The owners Teresa Shaw, an IT testing manager for a software company, her husband, Matt, a graphic designer, and their children, Isabella and Henry.
The property A five-bedroom detached Georgian house in Hertfordshire.
Project cost £186,076 for the extension and interior fit out.
For Teresa and Matt, it was a massive leap of faith when they moved into a house stuck in a 1950s time warp. Completing the first phase of the renovation with Teresa’s brother-in-law, a builder, the brave trio converted the disused third floor into bedrooms and a bathroom.
Three years later, Matt met local architect Jane Duncan and was so impressed that he appointed the firm to design a contemporary extension that signaled the beginning of phase two of the extensive renovation works. Here, Teresa explains how the couple tackled the build.
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'We moved here when Henry was just nine months old and Isabella was two,’ Teresa says. ‘I felt very daunted on our first morning here. Matt left for work and I was alone on a freezing cold winter morning with the children scraping their knees on splinters on the floorboards.
The entire house was in a state of total disrepair and the top floor was uninhabitable with cracked windows, lifted floorboards and crumbling plasterwork. The wind whistled up through the floorboards and mice would pop by for a visit. I’d never seen so many massive white cobwebs! We lived on the second floor while we updated all the gas and electrics, installed new windows, insulated the walls and floors and renewed the joists.’
‘The extension was a great labour of love. We set out a written brief, addressing points with our architects. We envisaged a space where we could all be together as
a family. We wanted the kitchen to be classic in design, with no glass boxes or formal entrances that could compromise the feel of the kitchen, and doors leading out on to a south-east-facing patio.'
'We immediately struck up a strong rapport with our project architect, Ian. We wanted to knit the building into the landscape and gardens, and the architects had the idea of building an extension in the form of a linked annexe. It’s easy to see what’s old and what’s new, but the two work together to create an integrated living environment.’
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‘Because we were building on clay, which is the worst soil type, the foundations had to be piled. When the piling company didn’t show up to the site, our builders hired a different contractor, which resulted in a delay, so they turned their attentions to working on the ground floor inside the main house, which was a real bonus. We only had to move out for 10 days and we lived with my parents nearby.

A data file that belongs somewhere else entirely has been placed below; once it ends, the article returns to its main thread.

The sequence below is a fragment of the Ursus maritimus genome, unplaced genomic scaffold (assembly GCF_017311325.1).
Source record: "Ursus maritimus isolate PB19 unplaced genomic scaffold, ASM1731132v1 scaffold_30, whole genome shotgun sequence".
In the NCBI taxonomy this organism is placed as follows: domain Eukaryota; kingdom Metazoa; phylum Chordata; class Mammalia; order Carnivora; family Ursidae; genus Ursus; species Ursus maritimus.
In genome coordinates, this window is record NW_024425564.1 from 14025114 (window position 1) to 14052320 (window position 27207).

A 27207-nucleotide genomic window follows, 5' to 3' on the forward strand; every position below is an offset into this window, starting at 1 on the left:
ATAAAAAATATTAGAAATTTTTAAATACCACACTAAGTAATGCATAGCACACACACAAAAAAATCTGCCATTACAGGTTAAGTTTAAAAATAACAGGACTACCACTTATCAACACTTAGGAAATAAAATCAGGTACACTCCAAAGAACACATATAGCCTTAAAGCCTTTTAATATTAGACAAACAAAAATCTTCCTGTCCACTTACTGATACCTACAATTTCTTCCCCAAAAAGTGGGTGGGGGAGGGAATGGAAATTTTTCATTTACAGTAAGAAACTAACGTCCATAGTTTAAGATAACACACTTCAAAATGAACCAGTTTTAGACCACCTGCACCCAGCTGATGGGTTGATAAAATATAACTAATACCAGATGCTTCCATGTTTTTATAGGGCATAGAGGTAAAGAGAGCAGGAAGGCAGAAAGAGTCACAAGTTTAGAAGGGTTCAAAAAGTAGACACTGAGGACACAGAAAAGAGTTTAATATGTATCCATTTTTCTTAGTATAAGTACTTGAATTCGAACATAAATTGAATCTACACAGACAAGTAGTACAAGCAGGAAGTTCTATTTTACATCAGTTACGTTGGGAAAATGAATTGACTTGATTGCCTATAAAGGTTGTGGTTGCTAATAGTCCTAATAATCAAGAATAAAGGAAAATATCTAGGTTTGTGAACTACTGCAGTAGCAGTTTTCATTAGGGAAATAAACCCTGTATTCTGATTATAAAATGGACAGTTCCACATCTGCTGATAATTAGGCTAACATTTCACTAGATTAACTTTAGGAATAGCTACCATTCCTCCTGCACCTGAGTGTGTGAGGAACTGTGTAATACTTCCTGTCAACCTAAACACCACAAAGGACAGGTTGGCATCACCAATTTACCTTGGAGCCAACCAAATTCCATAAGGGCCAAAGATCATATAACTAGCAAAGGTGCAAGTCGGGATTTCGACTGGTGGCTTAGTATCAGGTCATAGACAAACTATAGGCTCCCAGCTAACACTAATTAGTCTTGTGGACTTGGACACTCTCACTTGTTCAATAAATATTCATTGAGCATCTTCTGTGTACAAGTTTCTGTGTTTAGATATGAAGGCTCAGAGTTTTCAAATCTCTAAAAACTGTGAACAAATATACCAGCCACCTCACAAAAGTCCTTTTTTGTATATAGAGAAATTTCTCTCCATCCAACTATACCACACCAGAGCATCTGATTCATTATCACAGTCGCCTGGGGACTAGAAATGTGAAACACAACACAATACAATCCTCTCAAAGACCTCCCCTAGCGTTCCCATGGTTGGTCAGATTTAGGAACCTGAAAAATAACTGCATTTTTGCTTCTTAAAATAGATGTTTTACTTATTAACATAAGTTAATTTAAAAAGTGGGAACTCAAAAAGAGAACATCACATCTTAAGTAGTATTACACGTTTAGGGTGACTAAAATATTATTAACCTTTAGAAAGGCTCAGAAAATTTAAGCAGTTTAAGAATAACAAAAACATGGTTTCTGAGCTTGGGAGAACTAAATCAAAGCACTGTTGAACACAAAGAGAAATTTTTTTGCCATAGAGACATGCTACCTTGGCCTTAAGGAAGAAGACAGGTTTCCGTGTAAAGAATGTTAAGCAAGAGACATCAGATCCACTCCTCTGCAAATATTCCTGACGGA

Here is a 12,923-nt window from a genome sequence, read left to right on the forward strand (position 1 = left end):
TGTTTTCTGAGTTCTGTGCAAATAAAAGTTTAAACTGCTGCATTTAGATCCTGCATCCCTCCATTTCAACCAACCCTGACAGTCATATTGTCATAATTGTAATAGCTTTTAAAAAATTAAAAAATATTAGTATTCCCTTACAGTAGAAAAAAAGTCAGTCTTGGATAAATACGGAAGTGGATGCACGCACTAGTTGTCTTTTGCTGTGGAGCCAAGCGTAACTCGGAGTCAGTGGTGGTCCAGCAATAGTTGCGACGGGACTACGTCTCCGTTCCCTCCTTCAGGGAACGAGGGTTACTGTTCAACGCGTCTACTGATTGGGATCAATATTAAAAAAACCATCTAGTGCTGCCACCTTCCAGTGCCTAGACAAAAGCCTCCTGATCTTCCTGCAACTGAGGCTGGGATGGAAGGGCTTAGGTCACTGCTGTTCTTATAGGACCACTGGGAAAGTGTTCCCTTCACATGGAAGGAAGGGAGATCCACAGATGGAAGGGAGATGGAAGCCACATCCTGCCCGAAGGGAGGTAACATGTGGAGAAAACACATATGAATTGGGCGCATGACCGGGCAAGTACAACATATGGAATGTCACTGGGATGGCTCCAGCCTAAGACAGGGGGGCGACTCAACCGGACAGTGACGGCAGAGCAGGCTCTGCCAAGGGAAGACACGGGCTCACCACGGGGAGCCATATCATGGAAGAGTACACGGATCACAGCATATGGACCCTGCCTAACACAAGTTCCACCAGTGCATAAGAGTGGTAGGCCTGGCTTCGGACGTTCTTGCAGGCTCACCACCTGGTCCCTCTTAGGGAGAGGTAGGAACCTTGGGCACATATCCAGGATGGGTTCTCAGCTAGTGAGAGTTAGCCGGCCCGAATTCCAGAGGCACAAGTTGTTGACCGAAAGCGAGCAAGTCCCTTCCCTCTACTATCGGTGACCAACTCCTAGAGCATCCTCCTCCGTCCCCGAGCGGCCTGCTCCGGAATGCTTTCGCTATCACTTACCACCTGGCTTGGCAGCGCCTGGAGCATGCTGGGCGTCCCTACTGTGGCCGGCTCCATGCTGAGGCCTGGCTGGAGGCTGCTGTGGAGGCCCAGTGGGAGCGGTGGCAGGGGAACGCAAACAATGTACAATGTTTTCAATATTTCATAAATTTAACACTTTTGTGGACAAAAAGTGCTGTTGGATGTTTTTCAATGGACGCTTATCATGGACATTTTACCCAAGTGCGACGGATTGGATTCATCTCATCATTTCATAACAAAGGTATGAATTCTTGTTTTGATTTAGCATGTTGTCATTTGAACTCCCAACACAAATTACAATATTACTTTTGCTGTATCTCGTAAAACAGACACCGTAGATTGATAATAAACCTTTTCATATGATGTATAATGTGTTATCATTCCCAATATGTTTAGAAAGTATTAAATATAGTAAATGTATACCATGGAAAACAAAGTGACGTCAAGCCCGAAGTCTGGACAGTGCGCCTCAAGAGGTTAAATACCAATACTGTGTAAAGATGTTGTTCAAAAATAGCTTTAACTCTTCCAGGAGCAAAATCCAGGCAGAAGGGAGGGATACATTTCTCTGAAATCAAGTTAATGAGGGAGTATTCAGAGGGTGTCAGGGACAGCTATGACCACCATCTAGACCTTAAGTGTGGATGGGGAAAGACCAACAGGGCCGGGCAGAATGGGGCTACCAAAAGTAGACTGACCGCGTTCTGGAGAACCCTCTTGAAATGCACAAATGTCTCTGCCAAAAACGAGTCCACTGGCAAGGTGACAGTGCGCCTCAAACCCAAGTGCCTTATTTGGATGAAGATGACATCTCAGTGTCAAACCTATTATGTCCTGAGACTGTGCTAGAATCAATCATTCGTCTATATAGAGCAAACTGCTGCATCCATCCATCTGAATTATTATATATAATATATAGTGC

'Matt project managed and to save costs, we decided to burn all the old timber on site, rather than skipping it. Some sparks blew over to a compost heap and we soon had flames 15-feet high, wiping out our hedge. Luckily we’d just had a pump fitted to boost our water pressure, so I managed to put the flames out with the hosepipe!
‘The architect chose materials that matched the existing house, like yellow stock brickwork, clay roofing tiles and oak details. They’re all naturally durable and don’t require much maintenance, plus they’ll mellow with age to tie in even more with the original house.
'We sourced the kitchen from True Handleless Kitchens. The designer incorporated a bespoke polyurethane island with anthracite cabinets, topped with two different types of worktops. The showroom had such an amazing range of surface materials and colours on display – the designs were just what we had in mind for our new space. The designer was a great help in ensuring we got everything just right.'
Architect Jane Duncan Architects (opens in new tab),
Builder Pinnacle Building (opens in new tab)
Kitchen True Handleless Kitchens (opens in new tab)
Oak trusses Carpenter Oak (opens in new tab)
‘As soon as the kitchen was finished, Matt’s mum bought us a new set of saucepans for our induction hob. Matt felt completely lost – it had been so long since we had cooked in a fully functioning kitchen that we’d forgotten how to do it! We love our new kitchen, especially the oak trusses – they’re a real piece of bespoke craft. ‘Before this house, we’d lived in east London for 10 years. I dreamed of owning a large country house where I could grow vegetables in the garden and watch our children run in plenty of outdoor space. It’s a secluded spot and the views across the fields from the new extension are out of this world. We bought the house knowing that we would have to renew everything, and we’re thrilled with what we’ve achieved.’